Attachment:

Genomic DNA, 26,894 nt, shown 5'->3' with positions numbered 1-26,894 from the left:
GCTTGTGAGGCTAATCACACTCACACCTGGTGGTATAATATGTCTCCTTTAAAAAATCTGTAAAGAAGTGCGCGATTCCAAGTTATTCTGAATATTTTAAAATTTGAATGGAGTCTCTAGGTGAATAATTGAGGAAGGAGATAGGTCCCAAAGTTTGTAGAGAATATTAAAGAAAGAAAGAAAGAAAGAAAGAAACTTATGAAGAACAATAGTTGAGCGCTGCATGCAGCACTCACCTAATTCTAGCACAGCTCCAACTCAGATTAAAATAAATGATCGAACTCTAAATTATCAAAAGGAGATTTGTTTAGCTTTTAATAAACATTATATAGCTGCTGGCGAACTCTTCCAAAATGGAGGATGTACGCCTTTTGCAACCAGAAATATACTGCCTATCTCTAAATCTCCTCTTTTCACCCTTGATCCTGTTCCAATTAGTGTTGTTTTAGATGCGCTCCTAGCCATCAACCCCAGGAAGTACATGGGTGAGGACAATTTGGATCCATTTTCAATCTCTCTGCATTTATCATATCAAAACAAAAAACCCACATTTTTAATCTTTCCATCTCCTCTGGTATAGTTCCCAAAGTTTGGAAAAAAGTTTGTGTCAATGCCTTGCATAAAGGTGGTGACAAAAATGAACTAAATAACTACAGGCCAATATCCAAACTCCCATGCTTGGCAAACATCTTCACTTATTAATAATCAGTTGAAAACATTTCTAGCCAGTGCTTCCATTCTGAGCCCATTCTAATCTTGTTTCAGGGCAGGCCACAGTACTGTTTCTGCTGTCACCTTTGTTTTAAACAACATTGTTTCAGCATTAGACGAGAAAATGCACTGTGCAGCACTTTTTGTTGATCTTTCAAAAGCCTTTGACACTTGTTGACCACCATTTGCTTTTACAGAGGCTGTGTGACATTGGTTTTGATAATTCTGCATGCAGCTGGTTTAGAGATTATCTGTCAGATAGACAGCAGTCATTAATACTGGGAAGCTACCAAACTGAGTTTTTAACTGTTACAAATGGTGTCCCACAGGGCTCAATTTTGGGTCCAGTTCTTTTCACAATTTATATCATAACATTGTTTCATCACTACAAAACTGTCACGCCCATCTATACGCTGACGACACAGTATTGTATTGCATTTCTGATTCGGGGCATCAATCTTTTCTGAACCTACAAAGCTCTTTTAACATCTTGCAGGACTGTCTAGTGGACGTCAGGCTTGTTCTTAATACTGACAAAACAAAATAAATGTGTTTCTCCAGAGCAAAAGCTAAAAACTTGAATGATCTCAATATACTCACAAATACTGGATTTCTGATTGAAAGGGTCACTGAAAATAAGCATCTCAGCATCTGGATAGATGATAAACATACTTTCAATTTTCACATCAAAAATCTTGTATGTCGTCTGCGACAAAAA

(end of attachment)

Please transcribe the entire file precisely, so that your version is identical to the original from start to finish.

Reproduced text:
Genomic DNA, 26,894 nt, shown 5'->3' with positions numbered 1-26,894 from the left:
GCTTGTGAGGCTAATCACACTCACACCTGGTGGTATAATATGTCTCCTTTAAAAAATCTGTAAAGAAGTGCGCGATTCCAAGTTATTCTGAATATTTTAAAATTTGAATGGAGTCTCTAGGTGAATAATTGAGGAAGGAGATAGGTCCCAAAGTTTGTAGAGAATATTAAAGAAAGAAAGAAAGAAAGAAAGAAACTTATGAAGAACAATAGTTGAGCGCTGCATGCAGCACTCACCTAATTCTAGCACAGCTCCAACTCAGATTAAAATAAATGATCGAACTCTAAATTATCAAAAGGAGATTTGTTTAGCTTTTAATAAACATTATATAGCTGCTGGCGAACTCTTCCAAAATGGAGGATGTACGCCTTTTGCAACCAGAAATATACTGCCTATCTCTAAATCTCCTCTTTTCACCCTTGATCCTGTTCCAATTAGTGTTGTTTTAGATGCGCTCCTAGCCATCAACCCCAGGAAGTACATGGGTGAGGACAATTTGGATCCATTTTCAATCTCTCTGCATTTATCATATCAAAACAAAAAACCCACATTTTTAATCTTTCCATCTCCTCTGGTATAGTTCCCAAAGTTTGGAAAAAAGTTTGTGTCAATGCCTTGCATAAAGGTGGTGACAAAAATGAACTAAATAACTACAGGCCAATATCCAAACTCCCATGCTTGGCAAACATCTTCACTTATTAATAATCAGTTGAAAACATTTCTAGCCAGTGCTTCCATTCTGAGCCCATTCTAATCTTGTTTCAGGGCAGGCCACAGTACTGTTTCTGCTGTCACCTTTGTTTTAAACAACATTGTTTCAGCATTAGACGAGAAAATGCACTGTGCAGCACTTTTTGTTGATCTTTCAAAAGCCTTTGACACTTGTTGACCACCATTTGCTTTTACAGAGGCTGTGTGACATTGGTTTTGATAATTCTGCATGCAGCTGGTTTAGAGATTATCTGTCAGATAGACAGCAGTCATTAATACTGGGAAGCTACCAAACTGAGTTTTTAACTGTTACAAATGGTGTCCCACAGGGCTCAATTTTGGGTCCAGTTCTTTTCACAATTTATATCATAACATTGTTTCATCACTACAAAACTGTCACGCCCATCTATACGCTGACGACACAGTATTGTATTGCATTTCTGATTCGGGGCATCAATCTTTTCTGAACCTACAAAGCTCTTTTAACATCTTGCAGGACTGTCTAGTGGACGTCAGGCTTGTTCTTAATACTGACAAAACAAAATAAATGTGTTTCTCCAGAGCAAAAGCTAAAAACTTGAATGATCTCAATATACTCACAAATACTGGATTTCTGATTGAAAGGGTCACTGAAAATAAGCATCTCAGCATCTGGATAGATGATAAACATACTTTCAATTTTCACATCAAAAATCTTGTATGTCGTCTGCGACAAAAA